Yet, we don’t make these people famous. We don’t lift up the founders of orphanages or the champions of the homeless on pedestals. Our role models aren’t those who sacrifice themselves for others, but those who sacrifice others for themselves. When we model ourselves after selfish people, we become selfish and lose our identity. Continue reading

God is known and unknown: Thoughts from St John Chrysostom


I have been reading through St. John Chrysostom’s homilies on the mystery of God and have truly found this work to be a treasure. It is my firm belief that all Christians should read this at some point in their lives because it is both deeply theological and deeply devotional.

One point that Chrysostom brings up is that God is not merely incomprehensible, but that God is also unapproachable. He is pulling this distinction from 1 Timothy 6:15-16, which reads:

“…he who is the blessed and only Sovereign, the King of kings and Lord of lords,  who alone has immortality, who dwells in unapproachable light, whom no one has ever seen or can see. To him be honor and eternal dominion. Amen.”

The commentary that Chrysostom provides on this passage states that, “…Paul did not say, ‘Who is an unapproachable light,’ but, ‘Who dwells in unapproachable light.’ But if the dwelling is unapproachable, much more so is the God who dwells in it. Paul did not say this to limit God to a place, but to prove all the more cogently that God can neither be comprehended nor approached.”

This is sometimes difficult for Christians to grasp. All are guilty of creating an idol of the mind when it comes to God. Often times Christians desire to have a comprehensible God. This is why conservatives act as though they can speak for God on all matters – after all, God is against gays, against abortion, again Democrats, pro-Republican, and watches Glenn Beck and Sean Hannity. But the liberals aren’t any better. To them God is all loving, welcomes all religions, hates CEO’s and Republicans, and wears designer jeans. What happens for both sides is they begin to create a God that looks more like them. They conform God to themselves rather than conform themselves to God. Continue reading

We need an Athanasius; we need a William Wilberforce (Part I)


Jesus replied: ” ‘Love the Lord your God with all your heart and with all your soul and with all your mind.’ This is the first and greatest commandment. – Matthew 22:37-38

I’m just getting into John Chrysostom’s Homilies On the Incomprehensible Nature of God (CUA Press). The homilies attempt to explain that we can know nothing of the nature of God, but we can still know God. St. John gave these as a response to the neo-Arians who said that we could know the nature of God.

In order to give some background information, the introduction explains the controversy of Arianism and what it brought about. He talks about how how the adoption of the Nicene Creed was a response to Arianism. Yet he points out:

“…Arianism did not die; in fact it grew for four decades and was still a disturbing factor at the end of the fourth century. Indeed, it might have been reestablished after Nicaea were it not for Athanasius of Alexandria.”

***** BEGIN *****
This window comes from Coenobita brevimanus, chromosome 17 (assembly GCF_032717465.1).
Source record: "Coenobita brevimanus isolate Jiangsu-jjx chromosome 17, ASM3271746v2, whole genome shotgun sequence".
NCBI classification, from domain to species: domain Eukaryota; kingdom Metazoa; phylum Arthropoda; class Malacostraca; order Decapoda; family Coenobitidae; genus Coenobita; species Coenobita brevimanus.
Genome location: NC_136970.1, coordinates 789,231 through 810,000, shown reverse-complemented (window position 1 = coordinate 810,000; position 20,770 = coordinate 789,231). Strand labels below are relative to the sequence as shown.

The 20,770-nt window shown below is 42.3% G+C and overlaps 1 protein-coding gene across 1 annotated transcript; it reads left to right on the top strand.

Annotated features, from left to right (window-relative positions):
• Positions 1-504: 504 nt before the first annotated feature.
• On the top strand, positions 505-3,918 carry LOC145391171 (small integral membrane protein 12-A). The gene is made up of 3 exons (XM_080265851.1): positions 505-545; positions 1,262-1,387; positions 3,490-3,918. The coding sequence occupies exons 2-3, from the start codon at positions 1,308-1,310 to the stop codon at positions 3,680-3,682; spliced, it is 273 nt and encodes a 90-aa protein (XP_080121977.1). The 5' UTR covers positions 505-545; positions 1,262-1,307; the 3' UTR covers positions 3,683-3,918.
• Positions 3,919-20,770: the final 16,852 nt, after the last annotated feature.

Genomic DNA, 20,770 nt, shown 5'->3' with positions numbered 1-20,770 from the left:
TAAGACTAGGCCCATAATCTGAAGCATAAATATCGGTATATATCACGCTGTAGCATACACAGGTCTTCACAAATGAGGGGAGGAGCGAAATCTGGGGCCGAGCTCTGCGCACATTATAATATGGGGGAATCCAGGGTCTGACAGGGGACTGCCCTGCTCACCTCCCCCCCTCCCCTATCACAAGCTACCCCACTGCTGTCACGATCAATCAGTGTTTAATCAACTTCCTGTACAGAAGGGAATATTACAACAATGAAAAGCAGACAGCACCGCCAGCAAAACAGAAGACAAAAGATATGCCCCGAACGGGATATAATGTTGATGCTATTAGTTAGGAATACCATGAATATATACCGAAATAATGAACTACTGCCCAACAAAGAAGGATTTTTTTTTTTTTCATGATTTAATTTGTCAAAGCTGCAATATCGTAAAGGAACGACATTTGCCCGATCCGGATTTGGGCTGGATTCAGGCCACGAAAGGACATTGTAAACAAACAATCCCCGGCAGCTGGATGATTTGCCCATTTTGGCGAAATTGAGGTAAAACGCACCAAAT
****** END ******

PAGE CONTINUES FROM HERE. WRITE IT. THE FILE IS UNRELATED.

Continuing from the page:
For those who do not know, Athanasius is often referred to as “Athaansius Contra Mundum” (Athanasius against the world). Athanasius was a deacon when he attended Nicaea, but in 326 (the year after Nicaea) when Alexander of Alexandria died, Athanasius took his place as Bishop of Alexandria. During Athanasius’ tenure as Bishop of Alexandria he was banished from the city no less than five times due to his refusal to back down on his beliefs concerning Christ.

Eusebius (not to be confused with the church historian Eusebius of Caesarea), the bishop of Nicomedia, was an open Arian and used his position of influence to have the government of Alexandria consistently harass Athanasius. Much to the chagrin of Eusebius, Athanasius willingly faced the persecution; after all, he was raised during the last great persecution of Christians under the Roman Empire (303-311) and watched many of his family friends and his mentors die in the persecution. What was banishment compared to what he had endured as a child?

Athanasius turned away the favor of man and a position of prominence in order to stand for the truth. As C.S. Lewis says of Athanasius in the introduction to “On the Incarnation” (St. Vladamir’s Press),

“He knew that the very existence of the Church was at stake; but he was utterly certain of the truth and he knew that it must in time prevail.”

Athanasius was faithful to the doctrines of Christianity and to Christ not out of some desire to be right or some attempt to win an argument or exert his power and control over people, but because he was dedicated to the Truth who is Christ. In being dedicated to the Truth, he desired that all men know the Truth as He revealed Himself. The Arians created a Jesus who was different from the Jesus of history and therefore Athanasius, in loving loyalty to Christ, stood his ground and suffered for his holy obstinance. Banishment back then was not a simple thing; being in Egypt, he was banished into the wilderness. He had to leave all that he knew five separate times and depart into the unknown (though the first two times he went to the Desert Father Antony, while the last three times he went to the disciples of Antony). Continue reading